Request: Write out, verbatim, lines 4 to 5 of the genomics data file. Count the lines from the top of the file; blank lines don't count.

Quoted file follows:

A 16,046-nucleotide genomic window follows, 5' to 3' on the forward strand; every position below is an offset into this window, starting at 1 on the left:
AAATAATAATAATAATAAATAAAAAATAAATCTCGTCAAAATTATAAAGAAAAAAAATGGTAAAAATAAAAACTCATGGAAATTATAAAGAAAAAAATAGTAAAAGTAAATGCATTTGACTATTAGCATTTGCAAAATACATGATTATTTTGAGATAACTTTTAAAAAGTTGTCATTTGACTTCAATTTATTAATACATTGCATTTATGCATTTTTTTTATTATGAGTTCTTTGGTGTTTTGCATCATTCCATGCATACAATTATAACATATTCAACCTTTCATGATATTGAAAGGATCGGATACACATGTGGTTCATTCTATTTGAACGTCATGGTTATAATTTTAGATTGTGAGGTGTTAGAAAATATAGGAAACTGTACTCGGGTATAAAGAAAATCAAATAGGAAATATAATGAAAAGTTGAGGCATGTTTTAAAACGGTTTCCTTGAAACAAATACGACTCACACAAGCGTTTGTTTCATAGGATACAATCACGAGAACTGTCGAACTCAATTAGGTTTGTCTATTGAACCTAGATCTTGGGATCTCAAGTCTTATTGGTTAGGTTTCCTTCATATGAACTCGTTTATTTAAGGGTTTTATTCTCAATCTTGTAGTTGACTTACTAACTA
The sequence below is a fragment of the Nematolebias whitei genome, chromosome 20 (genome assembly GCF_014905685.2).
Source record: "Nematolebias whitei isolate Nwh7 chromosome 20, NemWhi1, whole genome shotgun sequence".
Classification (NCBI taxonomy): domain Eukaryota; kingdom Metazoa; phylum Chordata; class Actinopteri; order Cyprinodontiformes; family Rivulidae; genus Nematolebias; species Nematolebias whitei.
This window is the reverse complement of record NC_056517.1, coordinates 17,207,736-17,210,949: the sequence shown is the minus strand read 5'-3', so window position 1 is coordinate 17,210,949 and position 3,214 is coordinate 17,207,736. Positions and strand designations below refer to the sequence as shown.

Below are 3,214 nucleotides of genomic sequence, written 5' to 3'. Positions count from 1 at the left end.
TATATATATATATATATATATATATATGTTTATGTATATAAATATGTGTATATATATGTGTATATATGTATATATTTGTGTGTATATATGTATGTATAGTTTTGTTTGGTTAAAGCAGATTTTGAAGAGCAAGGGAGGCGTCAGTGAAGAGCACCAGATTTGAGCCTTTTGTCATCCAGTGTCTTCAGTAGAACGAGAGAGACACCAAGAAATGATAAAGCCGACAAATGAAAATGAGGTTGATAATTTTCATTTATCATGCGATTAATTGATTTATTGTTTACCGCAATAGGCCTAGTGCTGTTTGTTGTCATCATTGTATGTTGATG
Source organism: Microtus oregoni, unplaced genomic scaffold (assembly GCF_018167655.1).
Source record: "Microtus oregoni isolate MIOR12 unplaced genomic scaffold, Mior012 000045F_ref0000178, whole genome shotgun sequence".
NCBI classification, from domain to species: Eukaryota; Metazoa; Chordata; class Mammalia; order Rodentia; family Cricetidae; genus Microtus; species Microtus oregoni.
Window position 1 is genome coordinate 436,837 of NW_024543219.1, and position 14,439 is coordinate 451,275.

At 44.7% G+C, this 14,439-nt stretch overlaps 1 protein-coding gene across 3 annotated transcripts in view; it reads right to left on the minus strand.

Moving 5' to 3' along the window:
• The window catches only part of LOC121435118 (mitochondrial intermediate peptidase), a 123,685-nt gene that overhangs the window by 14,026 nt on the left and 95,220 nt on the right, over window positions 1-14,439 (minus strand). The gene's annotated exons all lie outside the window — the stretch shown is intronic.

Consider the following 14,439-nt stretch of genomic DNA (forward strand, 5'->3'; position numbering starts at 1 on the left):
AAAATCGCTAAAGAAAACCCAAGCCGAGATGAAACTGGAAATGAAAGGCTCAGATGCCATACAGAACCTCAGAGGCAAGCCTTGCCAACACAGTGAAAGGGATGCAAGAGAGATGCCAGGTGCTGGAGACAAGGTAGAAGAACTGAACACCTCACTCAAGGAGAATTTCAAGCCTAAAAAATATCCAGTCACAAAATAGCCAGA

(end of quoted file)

Source record: "Nematolebias whitei isolate Nwh7 chromosome 20, NemWhi1, whole genome shotgun sequence".
Classification (NCBI taxonomy): domain Eukaryota; kingdom Metazoa; phylum Chordata; class Actinopteri; order Cyprinodontiformes; family Rivulidae; genus Nematolebias; species Nematolebias whitei.